While the Production Code had an impact on the films that were being made during that era, it also had a significant impact on the personal lives of movie stars. During that time period, homosexuality was widely considered to be nothing short of immoral and sinful.
In 1933, Louis B. Mayer presented Haines with a difficult choice. He could either choose to continue his career if he agreed to enter into what’s known as a Lavender marriage – a union with the opposite sex meant to conceal one’s sexual orientation – or quit acting altogether.
This must have been an awful decision that Haines had to make. On the one hand, his acting career was still very much so alive. He could have easily gone on to star in dozens of more commercially and critically successful films. On the other hand, he deeply loved Jimmie Shields and didn’t want to do anything that would result in their relationship coming to an end. At that point, even though same-sex marriage wouldn’t be legalized in the US for another 80+ years, Haines considered Shields to be his husband.
Ultimately, Haines chose to remain by Shield’s side – even if that meant giving up his career. He would star in one last film, 1934’s The Marines Are Coming, before giving up acting entirely.
Haines and Shield’s Successful Business
After giving up on his Hollywood dreams, Haines and Shields opened up their own interior design firm. The company proved to be quite successful, and the couple ended up working with high-profile clients like Joan Crawford, Marion Davies, Ronald Reagan, and Carole Lombard. In fact, the company that Haines and Shield’s started was so successful that it continues to exist to the present day.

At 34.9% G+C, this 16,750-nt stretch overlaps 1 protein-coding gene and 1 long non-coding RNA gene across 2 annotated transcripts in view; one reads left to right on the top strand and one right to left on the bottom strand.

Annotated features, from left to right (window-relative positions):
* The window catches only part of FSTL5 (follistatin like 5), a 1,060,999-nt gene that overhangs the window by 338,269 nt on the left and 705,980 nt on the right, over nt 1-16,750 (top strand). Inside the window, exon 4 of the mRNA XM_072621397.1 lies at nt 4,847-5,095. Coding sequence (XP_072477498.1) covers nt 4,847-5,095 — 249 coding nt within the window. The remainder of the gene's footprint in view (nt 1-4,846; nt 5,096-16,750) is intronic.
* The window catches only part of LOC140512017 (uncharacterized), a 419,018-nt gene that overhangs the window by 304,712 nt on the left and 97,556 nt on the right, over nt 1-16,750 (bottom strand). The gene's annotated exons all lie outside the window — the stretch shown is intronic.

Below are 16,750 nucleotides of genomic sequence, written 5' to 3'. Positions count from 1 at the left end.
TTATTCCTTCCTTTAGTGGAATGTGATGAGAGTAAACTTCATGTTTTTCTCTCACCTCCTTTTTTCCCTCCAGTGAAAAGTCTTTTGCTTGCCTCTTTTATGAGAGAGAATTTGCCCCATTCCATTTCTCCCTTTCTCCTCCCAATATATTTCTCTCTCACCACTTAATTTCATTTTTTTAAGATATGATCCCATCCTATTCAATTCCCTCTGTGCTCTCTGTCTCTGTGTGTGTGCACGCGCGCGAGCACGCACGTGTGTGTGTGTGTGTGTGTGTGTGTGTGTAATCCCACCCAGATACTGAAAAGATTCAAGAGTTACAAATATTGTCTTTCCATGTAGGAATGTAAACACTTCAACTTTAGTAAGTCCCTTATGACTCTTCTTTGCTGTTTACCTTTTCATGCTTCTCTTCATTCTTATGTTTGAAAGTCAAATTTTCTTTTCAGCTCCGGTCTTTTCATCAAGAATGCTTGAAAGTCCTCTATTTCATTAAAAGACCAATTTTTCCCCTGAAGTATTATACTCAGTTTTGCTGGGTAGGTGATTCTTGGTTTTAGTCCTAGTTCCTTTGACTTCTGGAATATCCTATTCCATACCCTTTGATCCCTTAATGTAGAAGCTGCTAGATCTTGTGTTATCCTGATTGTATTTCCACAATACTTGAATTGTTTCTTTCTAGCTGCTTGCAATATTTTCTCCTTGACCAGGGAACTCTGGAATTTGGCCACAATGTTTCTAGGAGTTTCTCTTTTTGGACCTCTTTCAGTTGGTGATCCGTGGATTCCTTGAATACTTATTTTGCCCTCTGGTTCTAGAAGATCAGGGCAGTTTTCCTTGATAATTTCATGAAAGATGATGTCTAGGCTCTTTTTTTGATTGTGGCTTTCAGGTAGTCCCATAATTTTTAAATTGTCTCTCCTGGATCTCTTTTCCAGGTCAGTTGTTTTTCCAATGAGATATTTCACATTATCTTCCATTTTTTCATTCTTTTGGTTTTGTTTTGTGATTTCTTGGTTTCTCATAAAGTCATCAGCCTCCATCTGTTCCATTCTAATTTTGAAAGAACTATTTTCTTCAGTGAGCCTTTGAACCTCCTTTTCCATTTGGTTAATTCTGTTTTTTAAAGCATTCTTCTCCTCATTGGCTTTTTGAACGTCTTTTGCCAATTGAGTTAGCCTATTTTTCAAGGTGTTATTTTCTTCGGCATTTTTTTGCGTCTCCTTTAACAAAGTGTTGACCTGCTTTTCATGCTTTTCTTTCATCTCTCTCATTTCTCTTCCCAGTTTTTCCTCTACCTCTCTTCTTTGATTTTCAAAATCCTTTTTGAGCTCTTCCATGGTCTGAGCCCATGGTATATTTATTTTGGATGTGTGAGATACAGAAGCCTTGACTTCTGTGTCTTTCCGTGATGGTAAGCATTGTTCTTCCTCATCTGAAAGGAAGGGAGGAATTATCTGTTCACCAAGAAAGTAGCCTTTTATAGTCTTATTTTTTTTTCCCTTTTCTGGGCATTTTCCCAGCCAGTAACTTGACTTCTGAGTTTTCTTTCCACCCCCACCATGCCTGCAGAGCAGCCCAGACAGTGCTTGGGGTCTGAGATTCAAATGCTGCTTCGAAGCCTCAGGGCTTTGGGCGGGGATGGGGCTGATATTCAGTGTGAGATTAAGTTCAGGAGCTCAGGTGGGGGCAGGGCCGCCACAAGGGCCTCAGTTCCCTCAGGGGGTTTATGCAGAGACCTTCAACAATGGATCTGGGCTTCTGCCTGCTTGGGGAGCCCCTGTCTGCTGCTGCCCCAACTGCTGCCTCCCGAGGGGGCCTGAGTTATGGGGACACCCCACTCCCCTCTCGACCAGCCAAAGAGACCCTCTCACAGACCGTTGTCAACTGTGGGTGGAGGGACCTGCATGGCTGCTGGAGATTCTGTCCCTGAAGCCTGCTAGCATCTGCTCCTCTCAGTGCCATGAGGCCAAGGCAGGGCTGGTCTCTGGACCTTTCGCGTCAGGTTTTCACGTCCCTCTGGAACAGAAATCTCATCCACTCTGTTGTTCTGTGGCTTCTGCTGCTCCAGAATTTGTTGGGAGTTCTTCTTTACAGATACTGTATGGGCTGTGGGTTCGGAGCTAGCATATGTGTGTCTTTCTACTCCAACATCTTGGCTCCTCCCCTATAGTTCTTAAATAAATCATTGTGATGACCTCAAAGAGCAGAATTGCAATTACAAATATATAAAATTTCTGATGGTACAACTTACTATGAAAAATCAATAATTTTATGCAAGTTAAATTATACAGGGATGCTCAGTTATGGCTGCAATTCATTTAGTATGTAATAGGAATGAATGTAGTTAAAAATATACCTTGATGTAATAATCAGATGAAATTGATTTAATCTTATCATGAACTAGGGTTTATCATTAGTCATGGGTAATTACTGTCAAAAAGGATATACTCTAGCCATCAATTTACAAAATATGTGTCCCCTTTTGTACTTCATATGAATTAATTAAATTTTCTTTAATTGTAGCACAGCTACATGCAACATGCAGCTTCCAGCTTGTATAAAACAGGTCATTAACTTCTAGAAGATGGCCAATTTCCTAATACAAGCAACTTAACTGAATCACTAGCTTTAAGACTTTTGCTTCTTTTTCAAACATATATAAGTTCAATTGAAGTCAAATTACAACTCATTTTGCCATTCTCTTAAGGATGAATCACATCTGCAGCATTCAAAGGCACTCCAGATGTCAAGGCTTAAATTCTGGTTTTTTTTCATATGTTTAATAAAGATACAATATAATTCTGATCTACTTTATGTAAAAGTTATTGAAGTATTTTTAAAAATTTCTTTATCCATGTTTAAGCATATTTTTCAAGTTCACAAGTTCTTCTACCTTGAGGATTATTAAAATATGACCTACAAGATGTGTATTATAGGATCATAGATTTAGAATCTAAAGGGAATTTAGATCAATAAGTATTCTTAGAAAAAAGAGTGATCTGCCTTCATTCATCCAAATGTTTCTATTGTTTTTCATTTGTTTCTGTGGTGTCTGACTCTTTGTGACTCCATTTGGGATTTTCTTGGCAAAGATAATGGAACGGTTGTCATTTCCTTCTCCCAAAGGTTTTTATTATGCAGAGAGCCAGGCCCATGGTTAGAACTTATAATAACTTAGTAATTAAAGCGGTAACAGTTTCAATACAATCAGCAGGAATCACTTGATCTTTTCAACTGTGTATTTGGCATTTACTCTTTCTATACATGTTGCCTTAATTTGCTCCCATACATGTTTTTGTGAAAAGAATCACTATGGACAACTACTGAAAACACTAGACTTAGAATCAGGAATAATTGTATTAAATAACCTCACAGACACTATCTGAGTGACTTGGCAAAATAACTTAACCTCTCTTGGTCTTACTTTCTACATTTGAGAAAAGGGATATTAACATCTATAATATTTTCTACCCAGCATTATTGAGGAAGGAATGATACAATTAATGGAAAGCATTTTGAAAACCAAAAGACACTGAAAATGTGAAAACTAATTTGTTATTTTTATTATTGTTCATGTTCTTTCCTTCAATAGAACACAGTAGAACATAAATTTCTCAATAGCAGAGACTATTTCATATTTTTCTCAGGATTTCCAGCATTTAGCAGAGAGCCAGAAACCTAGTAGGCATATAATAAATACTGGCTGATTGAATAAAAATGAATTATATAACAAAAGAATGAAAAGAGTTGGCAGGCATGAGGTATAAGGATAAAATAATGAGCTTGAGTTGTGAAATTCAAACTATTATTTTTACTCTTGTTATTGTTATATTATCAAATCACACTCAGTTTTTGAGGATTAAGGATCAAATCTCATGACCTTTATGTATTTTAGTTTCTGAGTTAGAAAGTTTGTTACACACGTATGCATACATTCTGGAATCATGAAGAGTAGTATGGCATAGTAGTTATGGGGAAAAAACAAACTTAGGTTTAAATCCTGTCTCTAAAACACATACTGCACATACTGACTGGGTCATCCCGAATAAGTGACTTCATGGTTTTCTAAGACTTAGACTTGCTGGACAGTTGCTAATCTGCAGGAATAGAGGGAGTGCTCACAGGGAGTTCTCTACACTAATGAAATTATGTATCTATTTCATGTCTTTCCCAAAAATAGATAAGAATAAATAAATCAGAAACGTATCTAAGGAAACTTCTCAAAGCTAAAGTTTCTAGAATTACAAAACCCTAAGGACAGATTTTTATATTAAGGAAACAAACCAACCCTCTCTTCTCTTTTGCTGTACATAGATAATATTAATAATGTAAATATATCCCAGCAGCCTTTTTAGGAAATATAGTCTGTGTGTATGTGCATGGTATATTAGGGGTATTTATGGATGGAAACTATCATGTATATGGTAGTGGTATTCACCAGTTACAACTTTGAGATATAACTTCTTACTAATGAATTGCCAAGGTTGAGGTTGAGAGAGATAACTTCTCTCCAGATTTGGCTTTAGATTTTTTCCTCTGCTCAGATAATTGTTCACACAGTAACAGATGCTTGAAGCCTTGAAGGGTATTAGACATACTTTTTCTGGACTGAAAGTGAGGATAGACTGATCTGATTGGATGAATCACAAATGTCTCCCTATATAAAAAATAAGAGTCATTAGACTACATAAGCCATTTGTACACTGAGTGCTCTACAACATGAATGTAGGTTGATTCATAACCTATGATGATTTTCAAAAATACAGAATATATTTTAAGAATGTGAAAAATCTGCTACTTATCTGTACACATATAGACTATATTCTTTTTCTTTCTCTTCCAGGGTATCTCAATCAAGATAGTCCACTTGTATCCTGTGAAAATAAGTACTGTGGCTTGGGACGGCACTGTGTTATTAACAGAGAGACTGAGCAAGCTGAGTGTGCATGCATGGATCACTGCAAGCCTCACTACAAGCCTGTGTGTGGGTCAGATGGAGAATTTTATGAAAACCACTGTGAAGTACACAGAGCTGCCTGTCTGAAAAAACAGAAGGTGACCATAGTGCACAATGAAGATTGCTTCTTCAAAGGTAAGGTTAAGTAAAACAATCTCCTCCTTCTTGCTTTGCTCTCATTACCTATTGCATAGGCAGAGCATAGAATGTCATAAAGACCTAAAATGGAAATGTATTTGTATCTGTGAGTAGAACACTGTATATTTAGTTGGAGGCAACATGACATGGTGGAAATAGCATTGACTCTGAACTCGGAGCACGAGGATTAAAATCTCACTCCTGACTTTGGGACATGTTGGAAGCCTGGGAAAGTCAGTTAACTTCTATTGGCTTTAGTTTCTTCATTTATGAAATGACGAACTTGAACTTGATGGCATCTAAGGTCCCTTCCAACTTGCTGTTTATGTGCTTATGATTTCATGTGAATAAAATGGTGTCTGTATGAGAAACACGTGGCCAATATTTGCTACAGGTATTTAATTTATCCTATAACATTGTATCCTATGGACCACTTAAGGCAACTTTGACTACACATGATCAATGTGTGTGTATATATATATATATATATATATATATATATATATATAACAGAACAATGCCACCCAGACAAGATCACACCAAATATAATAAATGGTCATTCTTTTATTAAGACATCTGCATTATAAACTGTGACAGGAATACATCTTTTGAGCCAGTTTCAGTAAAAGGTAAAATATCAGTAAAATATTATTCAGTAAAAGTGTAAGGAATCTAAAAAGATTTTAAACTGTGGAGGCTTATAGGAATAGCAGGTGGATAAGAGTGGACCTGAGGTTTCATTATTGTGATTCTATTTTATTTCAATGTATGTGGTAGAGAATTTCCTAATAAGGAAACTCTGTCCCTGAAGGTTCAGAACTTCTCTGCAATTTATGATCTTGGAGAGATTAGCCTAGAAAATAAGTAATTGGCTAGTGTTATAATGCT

Haines and Shields ultimately remained together for 47 years – outlasting many other heterosexual Hollywood marriages. Joan Crawford once even called their relationship the happiest marriage in Hollywood.
William Haines passed away in 1973, succumbing to lung cancer at the age of 73. Jimmie Shields was so filled with grief that he took his own life in 1974 by overdosing on sleeping pills. In the note that he left behind, he bid farewell to everyone who had tried to comfort him after Haines death.
Haines and Shields were an openly gay couple during a time when it was dangerous to be one. On top of that, Haines refused to compromise his love for Shields to simply save his career. His love for his partner and his refusal to hide his sexuality was an enormous act of courage, and in many ways, he was a true pioneer who was many decades ahead of his time.
With that, we’ll go ahead and wrap this video up.
But before we sign out, we’d love to hear what you have to say about William Haines and Jimmie Shields’s remarkably touching relationship.
Do you think that William Haines made the right decision when he refused to conceal his sexual orientation just to save his acting career? And did you know that the interior design firm that he set up with his long-term lover Jimmie Shields is still around today? Share your thoughts with us in the comments section down below.